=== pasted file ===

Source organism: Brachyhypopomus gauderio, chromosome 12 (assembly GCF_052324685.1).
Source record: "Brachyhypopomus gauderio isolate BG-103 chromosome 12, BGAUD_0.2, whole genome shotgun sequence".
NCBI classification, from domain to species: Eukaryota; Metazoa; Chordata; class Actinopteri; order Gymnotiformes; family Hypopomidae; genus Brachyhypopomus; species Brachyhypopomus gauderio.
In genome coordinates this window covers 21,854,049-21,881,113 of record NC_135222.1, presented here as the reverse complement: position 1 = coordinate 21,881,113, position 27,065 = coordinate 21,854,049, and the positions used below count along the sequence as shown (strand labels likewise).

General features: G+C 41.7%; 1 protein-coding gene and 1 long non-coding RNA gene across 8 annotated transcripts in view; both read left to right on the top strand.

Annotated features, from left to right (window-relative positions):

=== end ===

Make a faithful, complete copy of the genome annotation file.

Source organism: Brachyhypopomus gauderio, chromosome 12 (assembly GCF_052324685.1).
Source record: "Brachyhypopomus gauderio isolate BG-103 chromosome 12, BGAUD_0.2, whole genome shotgun sequence".
NCBI classification, from domain to species: Eukaryota; Metazoa; Chordata; class Actinopteri; order Gymnotiformes; family Hypopomidae; genus Brachyhypopomus; species Brachyhypopomus gauderio.
In genome coordinates this window covers 21,854,049-21,881,113 of record NC_135222.1, presented here as the reverse complement: position 1 = coordinate 21,881,113, position 27,065 = coordinate 21,854,049, and the positions used below count along the sequence as shown (strand labels likewise).

General features: G+C 41.7%; 1 protein-coding gene and 1 long non-coding RNA gene across 8 annotated transcripts in view; both read left to right on the top strand.

Annotated features, from left to right (window-relative positions):